Using engineering simulation, engineers worldwide are performing computational fluid dynamics (CFD) and other types of stress and thermal analyses, for testing and optimizing valves for all sorts of different applications. In this article, we consider a globe valve, that is different from other types of valve devices, and utilized for regulating fluid flow in a pipeline. The valve is characterized by a mobile plug or disc element as well as a static ring seat within a (commonly) spherical body.

By Jon Wilde – SimScale

What is Engineering Simulation?

CFD is a type of engineering simulation that models the behavior of fluids (liquids and gases) and is commonly used to design valves. CFD is used in most types of engineering design to evaluate the impact of heat transfer, fluid and material properties, and the product’s operating environment. This innovative computation method proves to be especially useful for the flow and thermal analysis of valves, pumps, components, and other industrial parts where performance and reliability are critical. In essence, a digital duplication of an object, such as a valve, is created and then mathematically simulated using parameters to assess real-world performance based on a set of assumptions. A typical workflow involves importing a 3D cad model of a valve (Figure 1) into the CFD software, applying boundary conditions (e.g., material properties of the valve and fluid, inlet fluid and ambient temperatures, etc.), simulating and analyzing the results (post-processing). Simulating on the cloud (CFD software accessible via a web browser) also means that cloud computing power is harnessed to deliver fast results in a collaboration-enabled environment, allowing designers, engineers, and manufacturers can work on the same project remotely.

Figure 1.2

Why Simulate Valves?

Globe valves for example, need to be analyzed in the early design process to predict performance in terms of pressure drop, fluid flow, and stress/force on the valve structure.

Common objectives of using simulation at the design stage include:

Reduce Weight and Maintain Strength

• With simulation, you can identify where you have material that is unnecessary and weight that could be saved. For every application where a valve is moving, weight reduction is important.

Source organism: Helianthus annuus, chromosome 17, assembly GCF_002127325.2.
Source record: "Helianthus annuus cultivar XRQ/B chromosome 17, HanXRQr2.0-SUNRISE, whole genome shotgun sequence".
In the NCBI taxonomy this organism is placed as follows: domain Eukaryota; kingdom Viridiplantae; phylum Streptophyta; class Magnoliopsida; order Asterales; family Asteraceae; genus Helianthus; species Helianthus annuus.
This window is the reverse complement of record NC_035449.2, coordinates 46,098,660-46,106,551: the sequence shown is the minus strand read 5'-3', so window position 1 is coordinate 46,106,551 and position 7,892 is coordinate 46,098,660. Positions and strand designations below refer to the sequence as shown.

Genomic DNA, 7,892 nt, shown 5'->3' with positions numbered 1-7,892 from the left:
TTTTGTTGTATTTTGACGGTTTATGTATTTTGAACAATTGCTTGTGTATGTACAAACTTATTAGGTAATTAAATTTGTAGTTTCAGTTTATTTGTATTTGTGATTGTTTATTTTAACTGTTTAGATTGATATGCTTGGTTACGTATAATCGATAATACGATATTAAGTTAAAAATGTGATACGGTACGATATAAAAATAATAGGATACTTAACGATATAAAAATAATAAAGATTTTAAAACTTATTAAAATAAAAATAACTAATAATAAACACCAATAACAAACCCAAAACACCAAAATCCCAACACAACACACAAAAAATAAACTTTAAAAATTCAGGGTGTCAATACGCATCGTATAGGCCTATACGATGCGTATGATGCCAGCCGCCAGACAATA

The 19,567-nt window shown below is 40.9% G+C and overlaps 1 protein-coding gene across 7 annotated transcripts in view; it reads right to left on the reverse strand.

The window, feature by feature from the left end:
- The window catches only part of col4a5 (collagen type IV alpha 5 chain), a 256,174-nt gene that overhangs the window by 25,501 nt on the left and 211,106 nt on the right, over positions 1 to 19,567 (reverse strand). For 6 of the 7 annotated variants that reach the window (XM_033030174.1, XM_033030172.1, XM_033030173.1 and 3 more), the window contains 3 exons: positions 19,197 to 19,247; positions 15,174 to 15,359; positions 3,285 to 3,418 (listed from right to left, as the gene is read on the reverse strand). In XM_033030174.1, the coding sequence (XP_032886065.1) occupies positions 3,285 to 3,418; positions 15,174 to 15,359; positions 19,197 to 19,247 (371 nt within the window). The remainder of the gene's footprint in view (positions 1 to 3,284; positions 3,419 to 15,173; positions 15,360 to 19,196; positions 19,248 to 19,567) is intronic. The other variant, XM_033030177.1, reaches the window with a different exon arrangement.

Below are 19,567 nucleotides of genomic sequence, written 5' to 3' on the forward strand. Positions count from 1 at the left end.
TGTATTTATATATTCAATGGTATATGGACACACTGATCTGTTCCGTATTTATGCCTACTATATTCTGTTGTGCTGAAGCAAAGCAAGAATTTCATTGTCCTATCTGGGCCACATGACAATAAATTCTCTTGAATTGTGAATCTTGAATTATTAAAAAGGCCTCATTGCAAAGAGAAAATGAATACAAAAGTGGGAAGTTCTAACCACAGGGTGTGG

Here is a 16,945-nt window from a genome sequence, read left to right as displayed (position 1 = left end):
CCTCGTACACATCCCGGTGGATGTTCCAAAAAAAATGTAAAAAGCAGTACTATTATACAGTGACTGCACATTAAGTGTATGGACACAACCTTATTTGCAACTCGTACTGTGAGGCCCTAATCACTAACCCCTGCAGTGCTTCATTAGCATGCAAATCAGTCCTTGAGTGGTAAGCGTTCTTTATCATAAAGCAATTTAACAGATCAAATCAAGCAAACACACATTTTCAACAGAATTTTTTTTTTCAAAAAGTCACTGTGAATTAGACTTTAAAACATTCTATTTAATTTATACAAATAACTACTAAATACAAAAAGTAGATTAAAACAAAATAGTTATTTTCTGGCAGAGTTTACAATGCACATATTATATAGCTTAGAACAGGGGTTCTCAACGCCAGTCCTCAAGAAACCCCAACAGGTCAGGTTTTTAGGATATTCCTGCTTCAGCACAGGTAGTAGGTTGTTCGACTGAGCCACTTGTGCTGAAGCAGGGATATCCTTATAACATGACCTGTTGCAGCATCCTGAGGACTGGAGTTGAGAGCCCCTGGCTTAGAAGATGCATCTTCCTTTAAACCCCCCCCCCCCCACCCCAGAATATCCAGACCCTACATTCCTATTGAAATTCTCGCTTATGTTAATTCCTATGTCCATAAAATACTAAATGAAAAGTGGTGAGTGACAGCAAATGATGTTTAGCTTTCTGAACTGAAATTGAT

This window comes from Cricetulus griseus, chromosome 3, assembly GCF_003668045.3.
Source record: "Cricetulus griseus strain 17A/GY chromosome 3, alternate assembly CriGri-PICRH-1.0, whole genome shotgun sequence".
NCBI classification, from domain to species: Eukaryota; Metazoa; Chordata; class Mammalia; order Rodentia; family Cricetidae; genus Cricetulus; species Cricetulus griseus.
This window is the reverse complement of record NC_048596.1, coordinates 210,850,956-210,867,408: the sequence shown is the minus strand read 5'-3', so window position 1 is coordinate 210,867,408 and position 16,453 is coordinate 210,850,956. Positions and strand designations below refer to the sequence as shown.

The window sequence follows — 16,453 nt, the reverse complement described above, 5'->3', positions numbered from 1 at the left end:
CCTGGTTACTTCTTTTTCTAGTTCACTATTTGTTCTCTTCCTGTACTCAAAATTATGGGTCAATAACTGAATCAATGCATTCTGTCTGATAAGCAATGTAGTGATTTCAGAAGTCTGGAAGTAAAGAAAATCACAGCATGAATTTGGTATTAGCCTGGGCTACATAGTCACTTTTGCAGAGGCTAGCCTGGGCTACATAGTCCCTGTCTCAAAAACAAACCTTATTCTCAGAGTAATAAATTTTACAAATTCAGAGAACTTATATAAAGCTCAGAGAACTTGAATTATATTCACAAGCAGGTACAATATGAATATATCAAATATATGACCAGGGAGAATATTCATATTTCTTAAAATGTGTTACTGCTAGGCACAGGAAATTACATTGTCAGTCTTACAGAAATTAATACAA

Identify Cavitation Risk Areas

• Cavitation is a side effect that is common and has been difficult to predict, historically. Gas bubbles in the valve make the valve ineffective and can lead to suboptimal performance. Simulation can identify the conditions under which cavitation might be expected.

Reduce Pressure Drop

• Different pressure regions within a valve lead to uneven stresses that increase wear and tear on the valve. It can potentially reduce the durability and lifetime of the valve. CFD is used to visualize and quantify pressure distribution across a valve under various operating conditions.

Optimize Flow Through a Valve

• Optimizing the flow through a valve leads to a higher volume flow rate with minimal resistance. This is interesting for applications where the physical space for the valve is limited. The valve needs to be as small as possible without limiting the volume that can pass.

Test How a Valve Will Perform Under Extreme Conditions

• Worst-case scenarios are better tested under simulation rather than costly prototypes. Extreme conditions of temperature and pressure can be simulated to stress test valve design accurately and quickly.

Evaluation of Flow Coefficient

• Valve flow coefficients (K_v value) of valves can be calculated and tested.

Figure 2.2

The Benefits of Cloud Computing

CFD on the cloud gives engineers and designers alike the ability to access simulation from anywhere, through their preferred web browser. The native application is hosted and run entirely on the cloud, making it accessible and secure, eliminating the need for in-house storage solutions. Simulating in the cloud boasts scalability through on-demand computing power, without expensive and local hardware. This means an engineer designing a valve can set up and run dozens of simulations simultaneously for each design or test variation. For example, an engineer might want to subject a valve design to a range of heat and stress values to evaluate how it might perform in real world conditions or, vary the inlet temperature of the fluid and quantify its impact on overall valve stresses.

With a cloud-native engineering simulation platform, engineers can:

• Run multiple simulations in parallel for faster design optimization

• Get started quickly with an easy-to-learn interface

• Avoid manual updates, installation, or maintenance

• Use multiple analysis types such as CFD, FEA, or thermal simulation.

Figure 3.2


A valve needs several types of analysis applied to it at the design and testing stage to ensure it is durable, fit-for-purpose and performing as designed. Simulation technology assists engineers in running multiple scenarios duplicating real world conditions to test the thermal, structural, pressure and flow characteristics of the valve in question. Recent advancements in cloud computing has enabled powerful CFD and simulation software, traditionally expensive, niche and limited by hardware to be designed as cloud-native web applications accessible to anyone.

Figure 4

About the Author

Jon Wilde acts as VP of Product Management at SimScale with over 15 years of experience in CFD, application engineering, and team management. Before joining SimScale, he has worked with many other CFD solutions and managed a team of technical support engineers.

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